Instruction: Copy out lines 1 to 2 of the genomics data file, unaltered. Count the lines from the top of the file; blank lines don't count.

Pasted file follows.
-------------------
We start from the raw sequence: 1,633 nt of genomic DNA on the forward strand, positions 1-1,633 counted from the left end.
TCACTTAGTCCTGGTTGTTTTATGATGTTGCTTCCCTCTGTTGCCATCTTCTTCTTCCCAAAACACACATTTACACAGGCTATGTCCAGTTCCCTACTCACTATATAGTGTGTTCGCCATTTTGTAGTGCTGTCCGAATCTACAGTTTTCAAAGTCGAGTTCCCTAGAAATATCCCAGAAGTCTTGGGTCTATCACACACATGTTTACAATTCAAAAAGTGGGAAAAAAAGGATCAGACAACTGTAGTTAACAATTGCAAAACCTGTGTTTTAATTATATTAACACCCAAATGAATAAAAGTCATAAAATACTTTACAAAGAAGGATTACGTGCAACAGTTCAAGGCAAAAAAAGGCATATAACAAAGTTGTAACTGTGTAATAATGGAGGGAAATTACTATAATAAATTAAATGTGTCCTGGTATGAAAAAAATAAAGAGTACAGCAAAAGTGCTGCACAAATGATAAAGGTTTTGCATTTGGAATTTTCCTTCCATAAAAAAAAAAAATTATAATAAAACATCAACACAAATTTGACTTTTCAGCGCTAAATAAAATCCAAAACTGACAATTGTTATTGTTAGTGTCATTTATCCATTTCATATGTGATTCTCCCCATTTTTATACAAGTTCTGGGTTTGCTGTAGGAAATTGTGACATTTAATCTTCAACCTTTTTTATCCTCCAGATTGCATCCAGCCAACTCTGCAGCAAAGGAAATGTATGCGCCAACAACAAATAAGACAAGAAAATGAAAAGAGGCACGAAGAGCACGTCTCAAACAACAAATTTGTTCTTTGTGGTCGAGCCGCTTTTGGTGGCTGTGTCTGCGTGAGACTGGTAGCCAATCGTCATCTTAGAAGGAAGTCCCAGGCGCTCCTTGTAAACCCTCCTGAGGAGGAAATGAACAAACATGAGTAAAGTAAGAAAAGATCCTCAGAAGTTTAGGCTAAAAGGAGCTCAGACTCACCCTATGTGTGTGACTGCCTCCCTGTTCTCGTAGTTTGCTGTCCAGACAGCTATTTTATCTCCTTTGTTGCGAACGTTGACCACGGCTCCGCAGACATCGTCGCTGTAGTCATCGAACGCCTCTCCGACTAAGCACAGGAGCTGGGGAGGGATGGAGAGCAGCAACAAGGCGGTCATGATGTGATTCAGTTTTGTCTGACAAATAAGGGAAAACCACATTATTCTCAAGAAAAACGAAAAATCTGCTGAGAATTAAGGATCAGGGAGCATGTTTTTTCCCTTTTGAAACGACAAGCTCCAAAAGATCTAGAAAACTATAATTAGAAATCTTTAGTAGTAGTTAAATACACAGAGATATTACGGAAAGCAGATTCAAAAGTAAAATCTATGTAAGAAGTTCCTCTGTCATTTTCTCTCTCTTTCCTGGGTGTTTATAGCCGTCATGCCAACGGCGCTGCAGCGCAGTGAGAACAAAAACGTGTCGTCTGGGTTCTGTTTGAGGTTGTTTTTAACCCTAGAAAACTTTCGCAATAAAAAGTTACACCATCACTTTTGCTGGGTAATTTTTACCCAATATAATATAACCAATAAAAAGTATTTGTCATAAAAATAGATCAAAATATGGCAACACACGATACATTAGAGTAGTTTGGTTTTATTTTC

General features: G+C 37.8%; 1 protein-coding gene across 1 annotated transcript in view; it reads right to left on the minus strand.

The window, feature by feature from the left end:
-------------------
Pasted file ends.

We start from the raw sequence: 1,633 nt of genomic DNA on the forward strand, positions 1-1,633 counted from the left end.
TCACTTAGTCCTGGTTGTTTTATGATGTTGCTTCCCTCTGTTGCCATCTTCTTCTTCCCAAAACACACATTTACACAGGCTATGTCCAGTTCCCTACTCACTATATAGTGTGTTCGCCATTTTGTAGTGCTGTCCGAATCTACAGTTTTCAAAGTCGAGTTCCCTAGAAATATCCCAGAAGTCTTGGGTCTATCACACACATGTTTACAATTCAAAAAGTGGGAAAAAAAGGATCAGACAACTGTAGTTAACAATTGCAAAACCTGTGTTTTAATTATATTAACACCCAAATGAATAAAAGTCATAAAATACTTTACAAAGAAGGATTACGTGCAACAGTTCAAGGCAAAAAAAGGCATATAACAAAGTTGTAACTGTGTAATAATGGAGGGAAATTACTATAATAAATTAAATGTGTCCTGGTATGAAAAAAATAAAGAGTACAGCAAAAGTGCTGCACAAATGATAAAGGTTTTGCATTTGGAATTTTCCTTCCATAAAAAAAAAAAATTATAATAAAACATCAACACAAATTTGACTTTTCAGCGCTAAATAAAATCCAAAACTGACAATTGTTATTGTTAGTGTCATTTATCCATTTCATATGTGATTCTCCCCATTTTTATACAAGTTCTGGGTTTGCTGTAGGAAATTGTGACATTTAATCTTCAACCTTTTTTATCCTCCAGATTGCATCCAGCCAACTCTGCAGCAAAGGAAATGTATGCGCCAACAACAAATAAGACAAGAAAATGAAAAGAGGCACGAAGAGCACGTCTCAAACAACAAATTTGTTCTTTGTGGTCGAGCCGCTTTTGGTGGCTGTGTCTGCGTGAGACTGGTAGCCAATCGTCATCTTAGAAGGAAGTCCCAGGCGCTCCTTGTAAACCCTCCTGAGGAGGAAATGAACAAACATGAGTAAAGTAAGAAAAGATCCTCAGAAGTTTAGGCTAAAAGGAGCTCAGACTCACCCTATGTGTGTGACTGCCTCCCTGTTCTCGTAGTTTGCTGTCCAGACAGCTATTTTATCTCCTTTGTTGCGAACGTTGACCACGGCTCCGCAGACATCGTCGCTGTAGTCATCGAACGCCTCTCCGACTAAGCACAGGAGCTGGGGAGGGATGGAGAGCAGCAACAAGGCGGTCATGATGTGATTCAGTTTTGTCTGACAAATAAGGGAAAACCACATTATTCTCAAGAAAAACGAAAAATCTGCTGAGAATTAAGGATCAGGGAGCATGTTTTTTCCCTTTTGAAACGACAAGCTCCAAAAGATCTAGAAAACTATAATTAGAAATCTTTAGTAGTAGTTAAATACACAGAGATATTACGGAAAGCAGATTCAAAAGTAAAATCTATGTAAGAAGTTCCTCTGTCATTTTCTCTCTCTTTCCTGGGTGTTTATAGCCGTCATGCCAACGGCGCTGCAGCGCAGTGAGAACAAAAACGTGTCGTCTGGGTTCTGTTTGAGGTTGTTTTTAACCCTAGAAAACTTTCGCAATAAAAAGTTACACCATCACTTTTGCTGGGTAATTTTTACCCAATATAATATAACCAATAAAAAGTATTTGTCATAAAAATAGATCAAAATATGGCAACACACGATACATTAGAGTAGTTTGGTTTTATTTTC